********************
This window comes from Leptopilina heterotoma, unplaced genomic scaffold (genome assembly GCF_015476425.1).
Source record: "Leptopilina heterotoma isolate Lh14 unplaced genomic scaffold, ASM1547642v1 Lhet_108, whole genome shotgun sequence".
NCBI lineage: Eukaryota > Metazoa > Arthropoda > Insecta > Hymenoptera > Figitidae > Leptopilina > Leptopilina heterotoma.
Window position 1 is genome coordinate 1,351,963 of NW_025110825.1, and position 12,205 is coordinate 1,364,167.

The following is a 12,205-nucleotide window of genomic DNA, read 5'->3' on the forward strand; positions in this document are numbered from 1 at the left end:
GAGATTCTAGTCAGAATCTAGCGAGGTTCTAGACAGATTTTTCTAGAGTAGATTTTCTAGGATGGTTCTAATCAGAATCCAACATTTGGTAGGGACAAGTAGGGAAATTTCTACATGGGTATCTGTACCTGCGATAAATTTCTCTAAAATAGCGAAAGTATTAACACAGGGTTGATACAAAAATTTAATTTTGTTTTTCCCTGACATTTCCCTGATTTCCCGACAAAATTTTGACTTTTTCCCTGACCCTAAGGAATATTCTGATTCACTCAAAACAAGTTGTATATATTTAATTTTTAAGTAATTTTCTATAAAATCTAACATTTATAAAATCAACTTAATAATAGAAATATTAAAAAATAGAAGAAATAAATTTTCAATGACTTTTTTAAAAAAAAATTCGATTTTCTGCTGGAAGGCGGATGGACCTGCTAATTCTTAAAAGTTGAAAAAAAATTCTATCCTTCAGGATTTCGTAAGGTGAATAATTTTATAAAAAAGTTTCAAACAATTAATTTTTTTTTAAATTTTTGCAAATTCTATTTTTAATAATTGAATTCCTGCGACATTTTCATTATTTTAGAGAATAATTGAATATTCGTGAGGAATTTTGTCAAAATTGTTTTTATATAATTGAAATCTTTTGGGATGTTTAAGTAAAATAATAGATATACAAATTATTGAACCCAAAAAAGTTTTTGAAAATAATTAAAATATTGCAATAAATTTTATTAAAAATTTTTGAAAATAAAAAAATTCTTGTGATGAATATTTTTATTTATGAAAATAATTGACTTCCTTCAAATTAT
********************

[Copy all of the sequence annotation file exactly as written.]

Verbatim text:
This window comes from Leptopilina heterotoma, unplaced genomic scaffold (genome assembly GCF_015476425.1).
Source record: "Leptopilina heterotoma isolate Lh14 unplaced genomic scaffold, ASM1547642v1 Lhet_108, whole genome shotgun sequence".
NCBI lineage: Eukaryota > Metazoa > Arthropoda > Insecta > Hymenoptera > Figitidae > Leptopilina > Leptopilina heterotoma.
Window position 1 is genome coordinate 1,351,963 of NW_025110825.1, and position 12,205 is coordinate 1,364,167.

The following is a 12,205-nucleotide window of genomic DNA, read 5'->3' on the forward strand; positions in this document are numbered from 1 at the left end:
GAGATTCTAGTCAGAATCTAGCGAGGTTCTAGACAGATTTTTCTAGAGTAGATTTTCTAGGATGGTTCTAATCAGAATCCAACATTTGGTAGGGACAAGTAGGGAAATTTCTACATGGGTATCTGTACCTGCGATAAATTTCTCTAAAATAGCGAAAGTATTAACACAGGGTTGATACAAAAATTTAATTTTGTTTTTCCCTGACATTTCCCTGATTTCCCGACAAAATTTTGACTTTTTCCCTGACCCTAAGGAATATTCTGATTCACTCAAAACAAGTTGTATATATTTAATTTTTAAGTAATTTTCTATAAAATCTAACATTTATAAAATCAACTTAATAATAGAAATATTAAAAAATAGAAGAAATAAATTTTCAATGACTTTTTTAAAAAAAAATTCGATTTTCTGCTGGAAGGCGGATGGACCTGCTAATTCTTAAAAGTTGAAAAAAAATTCTATCCTTCAGGATTTCGTAAGGTGAATAATTTTATAAAAAAGTTTCAAACAATTAATTTTTTTTTAAATTTTTGCAAATTCTATTTTTAATAATTGAATTCCTGCGACATTTTCATTATTTTAGAGAATAATTGAATATTCGTGAGGAATTTTGTCAAAATTGTTTTTATATAATTGAAATCTTTTGGGATGTTTAAGTAAAATAATAGATATACAAATTATTGAACCCAAAAAAGTTTTTGAAAATAATTAAAATATTGCAATAAATTTTATTAAAAATTTTTGAAAATAAAAAAATTCTTGTGATGAATATTTTTATTTATGAAAATAATTGACTTCCTTCAAATTAT